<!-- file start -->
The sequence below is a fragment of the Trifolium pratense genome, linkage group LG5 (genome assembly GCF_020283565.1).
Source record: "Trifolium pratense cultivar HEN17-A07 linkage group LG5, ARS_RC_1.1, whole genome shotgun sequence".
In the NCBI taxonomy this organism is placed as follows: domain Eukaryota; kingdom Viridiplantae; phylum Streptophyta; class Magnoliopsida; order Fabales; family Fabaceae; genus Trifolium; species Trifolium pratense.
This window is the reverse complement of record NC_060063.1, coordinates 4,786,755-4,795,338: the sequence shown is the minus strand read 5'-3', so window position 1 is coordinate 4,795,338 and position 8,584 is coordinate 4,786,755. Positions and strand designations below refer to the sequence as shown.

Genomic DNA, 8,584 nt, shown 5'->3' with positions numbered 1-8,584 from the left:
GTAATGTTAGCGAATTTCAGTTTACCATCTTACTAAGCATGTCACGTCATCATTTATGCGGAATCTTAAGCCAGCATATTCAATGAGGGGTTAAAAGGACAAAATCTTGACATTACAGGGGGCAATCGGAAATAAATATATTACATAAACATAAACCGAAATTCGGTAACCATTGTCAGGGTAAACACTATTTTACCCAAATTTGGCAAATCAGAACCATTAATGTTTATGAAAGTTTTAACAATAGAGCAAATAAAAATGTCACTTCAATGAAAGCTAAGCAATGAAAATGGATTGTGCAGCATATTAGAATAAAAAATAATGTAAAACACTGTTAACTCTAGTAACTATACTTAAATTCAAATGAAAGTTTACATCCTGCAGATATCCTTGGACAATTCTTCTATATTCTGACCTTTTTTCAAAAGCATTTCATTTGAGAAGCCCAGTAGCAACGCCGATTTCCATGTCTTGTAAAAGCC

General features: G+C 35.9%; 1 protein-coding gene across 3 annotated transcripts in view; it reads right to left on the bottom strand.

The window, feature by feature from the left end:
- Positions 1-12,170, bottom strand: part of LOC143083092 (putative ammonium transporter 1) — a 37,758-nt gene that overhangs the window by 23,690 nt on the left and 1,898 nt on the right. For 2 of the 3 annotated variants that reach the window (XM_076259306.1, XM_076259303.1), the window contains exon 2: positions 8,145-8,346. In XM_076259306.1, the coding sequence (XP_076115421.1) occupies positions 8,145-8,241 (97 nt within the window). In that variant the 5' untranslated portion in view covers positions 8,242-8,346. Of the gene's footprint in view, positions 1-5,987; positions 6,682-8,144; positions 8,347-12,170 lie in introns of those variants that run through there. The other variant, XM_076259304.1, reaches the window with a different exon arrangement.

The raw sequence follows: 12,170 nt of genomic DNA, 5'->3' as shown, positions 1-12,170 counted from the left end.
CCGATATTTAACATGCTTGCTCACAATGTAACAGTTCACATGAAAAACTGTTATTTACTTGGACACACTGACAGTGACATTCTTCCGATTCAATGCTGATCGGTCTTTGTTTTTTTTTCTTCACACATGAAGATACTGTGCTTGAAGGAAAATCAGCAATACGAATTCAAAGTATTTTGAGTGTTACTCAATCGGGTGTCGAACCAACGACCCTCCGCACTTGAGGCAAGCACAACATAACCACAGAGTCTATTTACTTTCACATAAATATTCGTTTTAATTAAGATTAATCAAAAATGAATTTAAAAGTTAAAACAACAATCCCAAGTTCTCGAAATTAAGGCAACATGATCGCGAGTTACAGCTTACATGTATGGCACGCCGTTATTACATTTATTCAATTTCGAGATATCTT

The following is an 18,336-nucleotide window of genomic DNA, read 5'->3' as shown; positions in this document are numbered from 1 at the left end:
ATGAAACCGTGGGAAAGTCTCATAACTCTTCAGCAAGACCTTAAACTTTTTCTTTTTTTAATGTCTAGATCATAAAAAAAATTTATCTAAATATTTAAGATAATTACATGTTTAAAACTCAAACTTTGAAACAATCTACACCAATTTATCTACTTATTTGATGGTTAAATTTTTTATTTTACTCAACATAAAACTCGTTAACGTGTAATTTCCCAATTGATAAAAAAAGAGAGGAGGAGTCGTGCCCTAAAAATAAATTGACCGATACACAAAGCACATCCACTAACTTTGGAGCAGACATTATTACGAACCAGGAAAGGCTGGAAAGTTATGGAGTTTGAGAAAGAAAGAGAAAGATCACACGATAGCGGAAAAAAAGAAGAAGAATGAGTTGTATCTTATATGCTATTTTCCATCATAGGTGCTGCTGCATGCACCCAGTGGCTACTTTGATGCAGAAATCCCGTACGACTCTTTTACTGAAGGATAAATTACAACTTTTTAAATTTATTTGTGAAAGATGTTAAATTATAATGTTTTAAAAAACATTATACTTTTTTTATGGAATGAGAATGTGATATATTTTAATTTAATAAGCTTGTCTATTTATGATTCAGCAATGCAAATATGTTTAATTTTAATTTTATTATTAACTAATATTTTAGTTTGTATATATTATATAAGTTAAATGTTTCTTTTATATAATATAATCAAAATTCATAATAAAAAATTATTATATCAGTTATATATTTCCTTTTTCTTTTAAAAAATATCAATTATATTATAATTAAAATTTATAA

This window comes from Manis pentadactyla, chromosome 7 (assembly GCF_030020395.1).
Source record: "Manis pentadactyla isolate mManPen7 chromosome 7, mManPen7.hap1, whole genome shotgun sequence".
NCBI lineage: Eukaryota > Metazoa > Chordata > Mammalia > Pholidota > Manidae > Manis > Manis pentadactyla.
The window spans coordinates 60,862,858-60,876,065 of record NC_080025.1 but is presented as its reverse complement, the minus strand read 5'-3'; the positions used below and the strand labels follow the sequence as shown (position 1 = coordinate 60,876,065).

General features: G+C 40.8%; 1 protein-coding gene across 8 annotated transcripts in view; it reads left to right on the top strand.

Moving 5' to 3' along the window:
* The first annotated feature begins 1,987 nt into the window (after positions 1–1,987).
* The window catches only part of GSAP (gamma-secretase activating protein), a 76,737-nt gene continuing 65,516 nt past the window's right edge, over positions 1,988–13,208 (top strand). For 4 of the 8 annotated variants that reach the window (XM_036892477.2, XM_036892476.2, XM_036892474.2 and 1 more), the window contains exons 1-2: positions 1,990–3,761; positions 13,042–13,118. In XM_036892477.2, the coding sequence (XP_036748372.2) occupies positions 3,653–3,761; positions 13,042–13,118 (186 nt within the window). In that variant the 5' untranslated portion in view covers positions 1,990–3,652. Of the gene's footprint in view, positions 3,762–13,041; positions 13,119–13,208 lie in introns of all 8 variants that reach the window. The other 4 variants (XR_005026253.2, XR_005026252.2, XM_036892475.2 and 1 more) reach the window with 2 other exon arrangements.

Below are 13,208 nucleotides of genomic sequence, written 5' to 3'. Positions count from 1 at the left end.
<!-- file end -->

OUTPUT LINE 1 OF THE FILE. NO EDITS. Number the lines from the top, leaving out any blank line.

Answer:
The sequence below is a fragment of the Trifolium pratense genome, linkage group LG5 (genome assembly GCF_020283565.1).